Mississippi State Bulldogs
Location: Starkville, MS (tourism slogan: “200 miles and 20 years away from everywhere!”)
2016 record: 6-7, 3-5 SEC (But beat Ole Miss 55-20 in the Egg Bowl. Just ask any MSU fan, they’ll tell you all about it. They have videos and made a cool collage to mark the occasion).
Head Coach: Dan Mullen (61-42 overall, 9thseason)
Fun Fact: While many of his novels are set at least partially in Oxford (where he earned a law degree), Mississippi novelist John Grisham actually earned his undergraduate degree at Mississippi State. Ole Miss alums will tell you there is deep, Faulknerian psychological meaning here.
How is Dan Mullen gonna screw this one up?
Mississippi State fans are winding down a relaxing summer of watching the neighbor they don’t like burning his house down from the inside. Really, when the story of Dan Mullin’s career in Starkville is written it should be Hugh Freeze and Ross Bjork who get a special shout out in the foreword. Because their incompetence and/or hubris is what may end up gift wrapping the entire Magnolia State to Mullen for the foreseeable future. The NCAA isn’t going to give the Rebels the death penalty, despite MSU fans’ most fervent dreams and urgent emails. But there is a real chance that the gang in Indianapolis smites the Oxfordians in such a way as to do long term, lasting damage to their football program. This will be a boon to Mullen, if he doesn’t mess it up.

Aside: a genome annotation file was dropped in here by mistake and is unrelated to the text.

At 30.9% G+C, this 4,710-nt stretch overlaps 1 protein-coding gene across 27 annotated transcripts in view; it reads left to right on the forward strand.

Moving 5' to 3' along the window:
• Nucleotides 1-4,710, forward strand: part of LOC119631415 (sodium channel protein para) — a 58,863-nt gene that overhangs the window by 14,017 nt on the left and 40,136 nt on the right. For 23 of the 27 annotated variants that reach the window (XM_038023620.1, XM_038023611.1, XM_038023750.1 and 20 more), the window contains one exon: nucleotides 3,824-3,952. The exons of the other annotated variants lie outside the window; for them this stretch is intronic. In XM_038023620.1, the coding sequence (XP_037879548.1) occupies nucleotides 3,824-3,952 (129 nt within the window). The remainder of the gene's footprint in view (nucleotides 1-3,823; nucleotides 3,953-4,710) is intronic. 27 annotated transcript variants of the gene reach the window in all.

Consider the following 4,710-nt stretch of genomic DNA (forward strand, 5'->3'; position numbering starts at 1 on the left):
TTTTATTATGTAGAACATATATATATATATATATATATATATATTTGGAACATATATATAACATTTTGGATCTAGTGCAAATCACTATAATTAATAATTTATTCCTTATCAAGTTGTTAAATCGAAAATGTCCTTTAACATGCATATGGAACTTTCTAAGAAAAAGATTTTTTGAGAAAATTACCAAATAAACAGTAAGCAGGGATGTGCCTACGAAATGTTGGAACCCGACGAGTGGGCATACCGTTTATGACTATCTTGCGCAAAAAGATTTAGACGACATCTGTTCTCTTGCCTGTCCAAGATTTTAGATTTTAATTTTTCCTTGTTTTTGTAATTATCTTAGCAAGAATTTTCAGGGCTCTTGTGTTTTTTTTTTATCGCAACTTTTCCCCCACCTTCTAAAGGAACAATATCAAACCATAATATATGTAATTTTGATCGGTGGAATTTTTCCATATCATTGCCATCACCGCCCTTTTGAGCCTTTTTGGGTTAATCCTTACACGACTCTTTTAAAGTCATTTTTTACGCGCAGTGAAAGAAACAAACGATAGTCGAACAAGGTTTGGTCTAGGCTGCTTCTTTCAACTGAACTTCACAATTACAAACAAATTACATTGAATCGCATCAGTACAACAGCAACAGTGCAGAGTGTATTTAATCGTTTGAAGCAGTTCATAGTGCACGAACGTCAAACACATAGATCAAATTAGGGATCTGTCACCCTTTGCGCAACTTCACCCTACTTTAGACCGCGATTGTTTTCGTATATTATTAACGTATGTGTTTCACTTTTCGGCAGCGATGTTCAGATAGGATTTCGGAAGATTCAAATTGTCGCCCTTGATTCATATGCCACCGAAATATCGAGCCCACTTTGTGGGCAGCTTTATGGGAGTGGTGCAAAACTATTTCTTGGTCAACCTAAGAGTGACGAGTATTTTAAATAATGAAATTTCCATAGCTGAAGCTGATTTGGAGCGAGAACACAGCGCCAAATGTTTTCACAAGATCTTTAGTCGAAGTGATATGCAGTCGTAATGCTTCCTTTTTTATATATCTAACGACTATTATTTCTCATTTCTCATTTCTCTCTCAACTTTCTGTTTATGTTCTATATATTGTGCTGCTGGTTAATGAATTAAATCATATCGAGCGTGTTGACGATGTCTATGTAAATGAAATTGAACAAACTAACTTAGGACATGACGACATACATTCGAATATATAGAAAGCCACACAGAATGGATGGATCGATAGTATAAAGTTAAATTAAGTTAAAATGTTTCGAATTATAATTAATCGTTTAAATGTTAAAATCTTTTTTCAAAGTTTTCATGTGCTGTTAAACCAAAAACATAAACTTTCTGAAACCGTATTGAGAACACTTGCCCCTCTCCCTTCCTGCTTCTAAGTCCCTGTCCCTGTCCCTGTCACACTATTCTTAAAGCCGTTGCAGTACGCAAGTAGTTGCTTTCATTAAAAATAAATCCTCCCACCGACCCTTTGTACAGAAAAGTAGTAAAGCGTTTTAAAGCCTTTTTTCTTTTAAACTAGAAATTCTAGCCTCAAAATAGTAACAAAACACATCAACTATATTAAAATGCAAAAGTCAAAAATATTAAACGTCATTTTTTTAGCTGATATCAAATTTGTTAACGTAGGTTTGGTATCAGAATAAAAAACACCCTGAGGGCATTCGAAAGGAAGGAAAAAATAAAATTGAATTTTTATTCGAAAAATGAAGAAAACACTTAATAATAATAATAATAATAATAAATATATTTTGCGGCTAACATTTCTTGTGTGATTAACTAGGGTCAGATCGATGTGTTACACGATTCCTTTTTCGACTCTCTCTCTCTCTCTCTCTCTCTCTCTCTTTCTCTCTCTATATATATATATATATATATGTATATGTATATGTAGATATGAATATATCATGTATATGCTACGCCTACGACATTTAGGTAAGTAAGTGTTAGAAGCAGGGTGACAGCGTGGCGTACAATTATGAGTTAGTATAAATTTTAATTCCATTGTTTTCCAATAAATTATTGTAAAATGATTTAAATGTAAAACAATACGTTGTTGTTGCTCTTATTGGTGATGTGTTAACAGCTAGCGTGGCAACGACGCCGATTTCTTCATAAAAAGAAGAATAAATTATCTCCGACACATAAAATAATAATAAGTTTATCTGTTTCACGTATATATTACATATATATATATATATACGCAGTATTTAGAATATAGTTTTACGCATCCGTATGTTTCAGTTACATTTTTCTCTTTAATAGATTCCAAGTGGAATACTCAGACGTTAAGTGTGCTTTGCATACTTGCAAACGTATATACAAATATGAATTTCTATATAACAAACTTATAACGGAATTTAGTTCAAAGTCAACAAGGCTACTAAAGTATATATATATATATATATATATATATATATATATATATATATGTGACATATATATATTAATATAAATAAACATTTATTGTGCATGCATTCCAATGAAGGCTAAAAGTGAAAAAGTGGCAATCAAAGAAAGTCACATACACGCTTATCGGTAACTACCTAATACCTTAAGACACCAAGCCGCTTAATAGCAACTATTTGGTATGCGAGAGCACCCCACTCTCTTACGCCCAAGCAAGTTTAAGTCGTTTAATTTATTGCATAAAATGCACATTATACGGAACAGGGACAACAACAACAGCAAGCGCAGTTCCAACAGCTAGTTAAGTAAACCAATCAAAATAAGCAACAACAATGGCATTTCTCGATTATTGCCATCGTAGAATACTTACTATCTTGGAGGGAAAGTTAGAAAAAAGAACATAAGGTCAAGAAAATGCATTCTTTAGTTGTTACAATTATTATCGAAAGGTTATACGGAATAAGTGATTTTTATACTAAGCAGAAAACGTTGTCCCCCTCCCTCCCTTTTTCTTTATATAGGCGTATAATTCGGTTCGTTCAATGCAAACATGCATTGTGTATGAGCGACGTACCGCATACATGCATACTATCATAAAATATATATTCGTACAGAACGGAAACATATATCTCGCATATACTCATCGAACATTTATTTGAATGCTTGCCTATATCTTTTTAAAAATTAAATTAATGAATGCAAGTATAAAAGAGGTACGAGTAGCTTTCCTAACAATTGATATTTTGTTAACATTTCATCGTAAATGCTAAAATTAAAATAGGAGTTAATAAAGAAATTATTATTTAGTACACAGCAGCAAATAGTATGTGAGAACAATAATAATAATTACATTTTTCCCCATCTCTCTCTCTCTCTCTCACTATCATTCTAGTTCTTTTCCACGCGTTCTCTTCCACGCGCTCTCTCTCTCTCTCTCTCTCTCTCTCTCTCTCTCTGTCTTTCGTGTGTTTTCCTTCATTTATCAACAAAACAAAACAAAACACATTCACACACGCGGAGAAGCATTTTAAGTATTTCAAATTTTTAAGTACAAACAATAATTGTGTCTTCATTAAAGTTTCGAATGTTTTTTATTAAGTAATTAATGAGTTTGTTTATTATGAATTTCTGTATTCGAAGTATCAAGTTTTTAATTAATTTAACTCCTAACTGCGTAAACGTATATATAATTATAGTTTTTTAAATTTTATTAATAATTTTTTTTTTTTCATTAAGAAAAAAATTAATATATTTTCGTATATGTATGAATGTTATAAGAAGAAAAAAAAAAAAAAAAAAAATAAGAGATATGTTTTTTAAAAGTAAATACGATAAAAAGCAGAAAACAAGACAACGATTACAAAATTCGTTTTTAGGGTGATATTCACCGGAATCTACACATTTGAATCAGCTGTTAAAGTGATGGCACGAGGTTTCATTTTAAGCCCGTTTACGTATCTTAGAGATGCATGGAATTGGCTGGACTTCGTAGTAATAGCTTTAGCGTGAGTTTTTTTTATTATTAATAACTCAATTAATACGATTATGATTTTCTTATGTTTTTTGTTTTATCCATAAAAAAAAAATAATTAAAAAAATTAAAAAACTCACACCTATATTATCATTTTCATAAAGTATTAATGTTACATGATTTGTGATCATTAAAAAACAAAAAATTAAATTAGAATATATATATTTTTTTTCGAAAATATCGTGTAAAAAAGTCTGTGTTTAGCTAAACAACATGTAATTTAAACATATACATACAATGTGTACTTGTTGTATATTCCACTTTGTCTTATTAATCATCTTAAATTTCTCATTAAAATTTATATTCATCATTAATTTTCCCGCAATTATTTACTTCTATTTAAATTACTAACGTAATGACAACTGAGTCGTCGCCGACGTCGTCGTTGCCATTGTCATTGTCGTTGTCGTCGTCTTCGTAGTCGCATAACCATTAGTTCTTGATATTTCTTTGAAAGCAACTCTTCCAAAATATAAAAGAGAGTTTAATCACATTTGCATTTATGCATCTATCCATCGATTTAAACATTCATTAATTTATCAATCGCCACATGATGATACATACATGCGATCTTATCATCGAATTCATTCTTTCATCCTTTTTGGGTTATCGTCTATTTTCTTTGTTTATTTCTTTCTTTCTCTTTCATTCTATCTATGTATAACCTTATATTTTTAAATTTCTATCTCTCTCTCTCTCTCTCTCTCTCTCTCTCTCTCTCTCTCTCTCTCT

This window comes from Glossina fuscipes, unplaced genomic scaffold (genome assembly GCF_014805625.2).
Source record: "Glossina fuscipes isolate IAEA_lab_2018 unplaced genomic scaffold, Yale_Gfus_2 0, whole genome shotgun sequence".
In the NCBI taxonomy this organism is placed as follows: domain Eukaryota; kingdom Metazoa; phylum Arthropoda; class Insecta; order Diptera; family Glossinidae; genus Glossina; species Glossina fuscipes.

“You misspelled Mark Richt.”
Overlooked by some in the brouhaha over how much Laremy Tunsil was paid, by whom, and how many fellow employees he had is the fact that in 2016 Dan Mullen may have cemented his status as Mississippi State’s best football coach in the post-World War II era. To be fair, it ain’t that damn high a bar. Mullen has finished with a winning record in six of his eight seasons in Starkganistan. Even the two losing seasons weren’t, by Bizarro Bulldog standards, particularly disastrous: 5-7 in his initial, 2009 campaign and 6-7 in 2016.
And most importantly, he beat Ole Miss both years. Dapper Dan has taken his charges to seven straight bowl games, something no other MSU coach can claim. Jackie Sherrell, believed by many to be the best coach in school history, finished with a losing mark in six of thirteen seasons, as a time when the SEC West was good, but not close to being a buzzsaw.
All of which is to say that Dan Mullen has the boys from Starkvenia punching above their historical weight. But at some point Bulldog fans in the West, like Bulldog fans in the east, are going to want to move up a weight class. This year is goong to be a tough one to start that climb.
The Trek of the Nicholas Fitzgerald
Dan Mullen got his current job in no small part because of his reputation as a quarterback whisperer of some skill. Alex Smith at Utah, Tim Tebow in Gainesville, and most recently Dak Prescott all helped burnish the resume of a man who looks like Clark Griswold’s Nevada desert-dwelling in-law but in fact may actually know a thing or two about coaching dual-threat signal callers.